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A Guide to Self-Invested Personal Pensions (SIPPs)

What do your retirement plans look like? Saving for your retirement is one of the longest and biggest financial commitments you will make. Imagine you are retiring today. Have you thought about how you are going to financially support yourself (and potentially your family too) with your current pension savings? The new pension freedoms provide an incentive to look again at your retirement savings.

A Self-Invested Personal Pension (SIPP) could be right for you if you are looking for a wider choice of investment options and have sufficient knowledge and experience of investing to make your own investment decisions.

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Investing with a conscience placing money in companies that bring positive change

Issues such as climate change and sustainability have become increasingly hot topics globally and often the subject of conversation. As a result, Environmental, Social and Governance-linked (ESG) investment strategies continue to dominate financial headlines.

These strategies, which include impact investing, are not new, but momentum is growing as shareholders demand greater action and consumers hold businesses to a higher standard. Increasingly, a significant number of UK investors expect their investments to align with their personal beliefs and continue to express interest in sustainable investing.

Potentially Higher Returns Findings from new research identified that UK millennials are less likely to compromise their personal beliefs in order to benefit from potentially higher returns compared to their global counterparts[1].

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Tax Relief and Pensions

Saving into a pension is one of the most tax efficient ways to save for your retirement. Not only do pensions enable you to grow your retirement savings largely free of tax, but they also provide tax relief on the contributions you make.

There are various complex pension allowances in place that you need to be aware of and understand how to make the most of them. These limit the amount of money you can contribute to a pension in a year, as well as the total amount of money you can build up in your pension accounts, while still enjoying the full tax benefits.

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Generating income from investments throughout your retirement years

The time has finally come, you’re ready to retire. You’ve worked hard all your working life to save and prepare for your retirement, but how should you approach investing now that you’re no longer earning a salary? When it comes to investing in retirement, even during volatile markets, the right strategy can help make sure your retirement savings last.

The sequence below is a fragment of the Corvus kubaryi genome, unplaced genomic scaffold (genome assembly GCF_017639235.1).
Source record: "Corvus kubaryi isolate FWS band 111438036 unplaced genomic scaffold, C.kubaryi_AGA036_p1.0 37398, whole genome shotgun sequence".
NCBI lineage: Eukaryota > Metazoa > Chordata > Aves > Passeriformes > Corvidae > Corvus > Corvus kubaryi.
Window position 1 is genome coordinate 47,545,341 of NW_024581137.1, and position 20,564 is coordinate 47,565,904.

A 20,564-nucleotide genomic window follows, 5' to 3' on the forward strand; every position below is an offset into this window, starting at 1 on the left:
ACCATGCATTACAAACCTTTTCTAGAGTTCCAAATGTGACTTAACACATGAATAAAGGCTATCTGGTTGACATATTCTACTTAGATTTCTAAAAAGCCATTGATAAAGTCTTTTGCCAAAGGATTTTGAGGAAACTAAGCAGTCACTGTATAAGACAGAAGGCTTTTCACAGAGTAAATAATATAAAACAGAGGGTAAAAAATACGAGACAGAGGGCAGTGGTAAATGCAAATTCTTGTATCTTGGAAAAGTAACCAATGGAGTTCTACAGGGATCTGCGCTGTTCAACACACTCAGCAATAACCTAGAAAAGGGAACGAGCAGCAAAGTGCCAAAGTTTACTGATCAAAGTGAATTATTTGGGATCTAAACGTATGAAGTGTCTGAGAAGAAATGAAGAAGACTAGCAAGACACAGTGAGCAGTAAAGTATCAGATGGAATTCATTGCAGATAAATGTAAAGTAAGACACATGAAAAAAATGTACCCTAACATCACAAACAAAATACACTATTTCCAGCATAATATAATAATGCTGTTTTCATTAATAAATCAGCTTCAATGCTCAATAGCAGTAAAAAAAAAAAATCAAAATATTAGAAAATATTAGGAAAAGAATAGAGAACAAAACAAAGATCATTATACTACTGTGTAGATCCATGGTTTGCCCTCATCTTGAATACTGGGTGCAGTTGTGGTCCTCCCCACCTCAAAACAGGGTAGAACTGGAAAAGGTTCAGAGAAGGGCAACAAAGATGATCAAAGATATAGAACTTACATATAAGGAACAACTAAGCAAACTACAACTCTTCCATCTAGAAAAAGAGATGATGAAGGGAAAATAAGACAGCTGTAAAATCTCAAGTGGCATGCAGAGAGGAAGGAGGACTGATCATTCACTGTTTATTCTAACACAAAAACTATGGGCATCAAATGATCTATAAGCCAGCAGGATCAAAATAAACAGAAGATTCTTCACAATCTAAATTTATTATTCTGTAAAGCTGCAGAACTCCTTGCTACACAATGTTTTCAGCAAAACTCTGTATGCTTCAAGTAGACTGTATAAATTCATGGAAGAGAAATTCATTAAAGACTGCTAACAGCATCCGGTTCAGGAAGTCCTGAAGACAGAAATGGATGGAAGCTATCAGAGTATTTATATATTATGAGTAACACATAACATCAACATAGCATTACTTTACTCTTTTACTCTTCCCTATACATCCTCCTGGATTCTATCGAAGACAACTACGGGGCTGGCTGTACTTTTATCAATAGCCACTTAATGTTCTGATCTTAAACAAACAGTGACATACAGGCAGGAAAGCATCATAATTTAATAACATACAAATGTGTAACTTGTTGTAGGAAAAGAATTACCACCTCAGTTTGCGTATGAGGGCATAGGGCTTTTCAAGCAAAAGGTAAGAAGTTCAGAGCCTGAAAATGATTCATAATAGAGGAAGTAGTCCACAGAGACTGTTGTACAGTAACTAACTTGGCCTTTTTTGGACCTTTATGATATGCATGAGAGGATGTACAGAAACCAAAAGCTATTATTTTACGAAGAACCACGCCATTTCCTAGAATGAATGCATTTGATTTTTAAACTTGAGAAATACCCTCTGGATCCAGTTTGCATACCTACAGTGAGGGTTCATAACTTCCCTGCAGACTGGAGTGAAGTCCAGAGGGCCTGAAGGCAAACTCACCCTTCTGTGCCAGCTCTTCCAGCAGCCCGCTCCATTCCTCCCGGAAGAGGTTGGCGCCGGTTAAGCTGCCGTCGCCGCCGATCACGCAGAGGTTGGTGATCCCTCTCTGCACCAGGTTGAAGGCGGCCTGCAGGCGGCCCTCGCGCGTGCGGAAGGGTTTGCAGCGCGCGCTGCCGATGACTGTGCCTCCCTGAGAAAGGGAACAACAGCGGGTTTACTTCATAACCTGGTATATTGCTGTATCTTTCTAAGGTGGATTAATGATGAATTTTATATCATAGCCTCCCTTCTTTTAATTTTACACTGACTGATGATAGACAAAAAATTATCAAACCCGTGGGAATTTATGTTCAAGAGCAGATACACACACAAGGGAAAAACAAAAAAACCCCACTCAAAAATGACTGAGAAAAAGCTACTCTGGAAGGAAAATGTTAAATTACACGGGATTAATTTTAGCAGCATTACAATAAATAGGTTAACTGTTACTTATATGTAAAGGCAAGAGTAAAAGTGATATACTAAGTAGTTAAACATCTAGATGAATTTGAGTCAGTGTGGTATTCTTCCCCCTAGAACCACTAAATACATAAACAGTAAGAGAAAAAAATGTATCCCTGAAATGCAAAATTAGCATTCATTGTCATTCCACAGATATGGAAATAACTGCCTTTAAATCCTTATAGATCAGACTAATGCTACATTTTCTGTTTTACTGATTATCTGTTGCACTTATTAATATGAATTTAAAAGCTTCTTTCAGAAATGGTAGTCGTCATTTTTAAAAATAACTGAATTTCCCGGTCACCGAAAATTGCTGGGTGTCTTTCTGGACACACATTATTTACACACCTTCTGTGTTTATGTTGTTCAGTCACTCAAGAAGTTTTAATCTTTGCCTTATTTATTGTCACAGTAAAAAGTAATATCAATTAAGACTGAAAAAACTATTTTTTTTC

For many, the idea of retirement means getting away from the stresses of everyday life. But with living costs rising and interest rates low, retirees still need to think about how they can continue to generate income from their investments throughout their retirement years.

It is not unusual for people to live more than 30 years once retired, due to increased incentives to quit work early and rising life expectancy, which in itself can present a major risk that retirees may outlive their savings. The longer the time spent in retirement, the harder it becomes to be certain about the adequacy of your assets.

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A GUIDE TO PENSIONS ON DIVORCE

If you’re going through a divorce, dividing up any pensions you have will usually be one of the largest financial decisions you need to make. Agreeing financial arrangements in your divorce can seem daunting; there are so many misconceptions and myths as to what each party is entitled to that it gets confusing.

The rules surrounding dissolution of a registered civil partnership are the same as those for divorce. In this guide, we use the term ‘divorce’ to mean the end of a registered civil partnership as well as the end of a marriage A pension is often the largest or second largest capital asset in a marriage or registered civil partnership. However, pensions can be complex and confusing at the best of times.

Frequently, one person has a substantial pension and the other might have none or a very limited pension provision because, for example, they have given up their job to look after the children.

A decision will need to be made as to whether that pension or pensions should be shared or if you should receive more of another asset, such as the home instead.

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